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Powerful Knowledge - Jan 2020

Like all schools we are utterly focused on enabling our children as well as all members of the school to learn through every interaction so that they can make sense of the world, and ultimately contribute to it.  This is as vital for them now in their teens as when they leave and become adults.  We are therefore always trying to bridge the gap between children’s current experience and understanding, and what else they need to know to succeed in the world – whatever that world may be like.

Through reading the work of Michael Young and others one can see the need to re-evaluate our offer and ensure that what and how we teach treads the tightrope between being too content focussed and too experiential.  Matthew Arnold, the nineteenth century educational inspector, described education’s role as to impart ‘the best which has been thought and said’ focussing on a prescribed body of knowledge decided by those in power of it.  There have also been attempts in the 1990's to move to a more skills based approach where knowledge takes second place.  We find ourselves in a critical period where we can now bring these two perspectives together and engage our children in relevant learning that is applicable to their (and our) futures.

I see two temptations that we must guard against in our practice.  Firstly, the one to try and engage children in interesting activities in lessons that will hook them in and make them interested in what is going on, but may not actually develop the real subject content and deepen knowledge.  The other can be to make the content so accessible and related to children’s experience that it doesn’t serve the best interests of the curriculum traditions and rigour.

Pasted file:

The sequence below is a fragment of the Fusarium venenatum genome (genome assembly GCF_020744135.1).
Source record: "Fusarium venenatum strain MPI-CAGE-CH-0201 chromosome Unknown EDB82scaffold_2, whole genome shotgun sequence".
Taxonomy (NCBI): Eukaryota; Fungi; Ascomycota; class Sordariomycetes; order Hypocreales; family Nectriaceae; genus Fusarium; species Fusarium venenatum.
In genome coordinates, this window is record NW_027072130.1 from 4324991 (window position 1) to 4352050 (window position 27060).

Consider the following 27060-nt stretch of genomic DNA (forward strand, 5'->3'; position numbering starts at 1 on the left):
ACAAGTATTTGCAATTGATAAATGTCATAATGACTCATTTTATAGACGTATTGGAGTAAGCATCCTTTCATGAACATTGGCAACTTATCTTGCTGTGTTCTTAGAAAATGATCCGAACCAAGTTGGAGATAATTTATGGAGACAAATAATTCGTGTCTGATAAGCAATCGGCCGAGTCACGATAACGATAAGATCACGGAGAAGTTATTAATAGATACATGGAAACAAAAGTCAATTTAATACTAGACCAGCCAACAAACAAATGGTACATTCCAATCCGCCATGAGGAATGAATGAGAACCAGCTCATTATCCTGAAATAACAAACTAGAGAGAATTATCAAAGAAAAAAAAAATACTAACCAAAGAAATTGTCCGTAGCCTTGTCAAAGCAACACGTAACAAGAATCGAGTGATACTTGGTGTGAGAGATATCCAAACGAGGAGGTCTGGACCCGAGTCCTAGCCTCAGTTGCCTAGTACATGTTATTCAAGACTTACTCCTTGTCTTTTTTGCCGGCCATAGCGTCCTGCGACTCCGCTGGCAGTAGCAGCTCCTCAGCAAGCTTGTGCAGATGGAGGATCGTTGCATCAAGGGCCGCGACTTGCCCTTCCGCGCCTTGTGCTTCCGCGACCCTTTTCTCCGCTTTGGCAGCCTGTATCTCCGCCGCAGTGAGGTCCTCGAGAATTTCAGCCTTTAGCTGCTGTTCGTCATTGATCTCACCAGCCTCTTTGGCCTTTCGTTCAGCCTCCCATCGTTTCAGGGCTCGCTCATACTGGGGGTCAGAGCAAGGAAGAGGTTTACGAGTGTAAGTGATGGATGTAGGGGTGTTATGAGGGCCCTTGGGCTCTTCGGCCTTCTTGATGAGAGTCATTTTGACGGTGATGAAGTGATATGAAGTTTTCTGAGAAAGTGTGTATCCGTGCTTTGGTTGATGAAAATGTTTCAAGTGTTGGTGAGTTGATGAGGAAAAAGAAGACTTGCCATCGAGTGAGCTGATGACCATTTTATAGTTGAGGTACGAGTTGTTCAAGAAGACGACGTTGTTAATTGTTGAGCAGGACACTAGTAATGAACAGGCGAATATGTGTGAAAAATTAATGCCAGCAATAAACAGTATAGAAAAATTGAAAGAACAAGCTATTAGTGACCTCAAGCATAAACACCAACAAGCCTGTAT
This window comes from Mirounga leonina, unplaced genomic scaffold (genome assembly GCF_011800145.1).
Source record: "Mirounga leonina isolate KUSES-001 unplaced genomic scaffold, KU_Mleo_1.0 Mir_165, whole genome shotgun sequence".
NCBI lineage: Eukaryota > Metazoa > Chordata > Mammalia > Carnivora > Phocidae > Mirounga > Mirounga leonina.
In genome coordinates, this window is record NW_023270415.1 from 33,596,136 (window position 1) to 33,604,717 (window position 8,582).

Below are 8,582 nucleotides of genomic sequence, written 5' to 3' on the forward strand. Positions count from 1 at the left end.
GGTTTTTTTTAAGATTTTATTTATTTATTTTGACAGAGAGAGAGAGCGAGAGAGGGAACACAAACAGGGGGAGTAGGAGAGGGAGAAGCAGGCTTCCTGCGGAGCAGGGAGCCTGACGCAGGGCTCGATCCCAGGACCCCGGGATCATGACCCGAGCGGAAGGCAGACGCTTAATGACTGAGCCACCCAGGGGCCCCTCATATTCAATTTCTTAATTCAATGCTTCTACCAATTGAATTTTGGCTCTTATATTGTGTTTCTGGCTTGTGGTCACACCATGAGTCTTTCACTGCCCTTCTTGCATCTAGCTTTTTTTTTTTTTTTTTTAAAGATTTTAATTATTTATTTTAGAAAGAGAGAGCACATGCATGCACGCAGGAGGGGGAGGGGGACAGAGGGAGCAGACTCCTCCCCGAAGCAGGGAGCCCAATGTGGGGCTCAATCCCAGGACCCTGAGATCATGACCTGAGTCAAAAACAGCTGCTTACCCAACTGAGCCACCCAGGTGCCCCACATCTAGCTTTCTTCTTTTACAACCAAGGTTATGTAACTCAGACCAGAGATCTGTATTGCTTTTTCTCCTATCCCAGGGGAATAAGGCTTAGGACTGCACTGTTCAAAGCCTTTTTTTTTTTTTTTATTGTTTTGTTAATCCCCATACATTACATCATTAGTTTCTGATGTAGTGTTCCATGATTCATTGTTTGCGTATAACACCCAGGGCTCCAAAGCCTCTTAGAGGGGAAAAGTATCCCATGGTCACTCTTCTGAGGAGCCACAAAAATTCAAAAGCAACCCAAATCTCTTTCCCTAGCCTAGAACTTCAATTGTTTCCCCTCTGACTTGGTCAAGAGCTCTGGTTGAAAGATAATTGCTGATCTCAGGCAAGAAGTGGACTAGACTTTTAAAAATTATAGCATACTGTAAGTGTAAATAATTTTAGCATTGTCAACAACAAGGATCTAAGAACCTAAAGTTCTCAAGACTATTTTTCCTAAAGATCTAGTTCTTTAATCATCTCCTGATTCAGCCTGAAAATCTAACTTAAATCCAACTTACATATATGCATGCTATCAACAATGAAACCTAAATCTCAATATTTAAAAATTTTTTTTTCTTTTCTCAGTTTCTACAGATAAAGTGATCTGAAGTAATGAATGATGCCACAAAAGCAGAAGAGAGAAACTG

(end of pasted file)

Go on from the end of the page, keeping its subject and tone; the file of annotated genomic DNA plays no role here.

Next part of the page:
To enable powerful knowledge across our school we seek to honour the subject traditions and challenge our students to raise their aspirations to meet our expectations.  There are three aspects to this – and I’m relying heavily on Michael Young when I describe these – and these encapsulate a shift in direction in thinking…

  • Firstly we teach aspects that are distinct from our children’s every day experience or common sense knowledge.  Vital though this is, we want to introduce knowledge that won’t be otherwise experienced and so overcome these limitations.
  • The subjects are systematic and develop thinking and knowledge in particular ways.  That knowledge can then be applied to other cases in the future enabling children to generalise their thinking so access more of the world in which they live.
  • Finally we teach distinct subjects and the knowledge and way of thinking is special to that context.  The approach taken in maths is different to history, languages is different to science, and it is this way of interacting with the subject content that develops critical understanding that is truly powerful.

We seek here to do this through every lesson and also bring about wider learning through the interactions and extra-curricular activities that we offer.  Part of the challenge is changing tacit knowledge into something that children can recognise and attribute in order to realise the progress they are making as they grow and flourish through their time with us.  This would make the knowledge truly powerful…

Mike Boddington

January 2020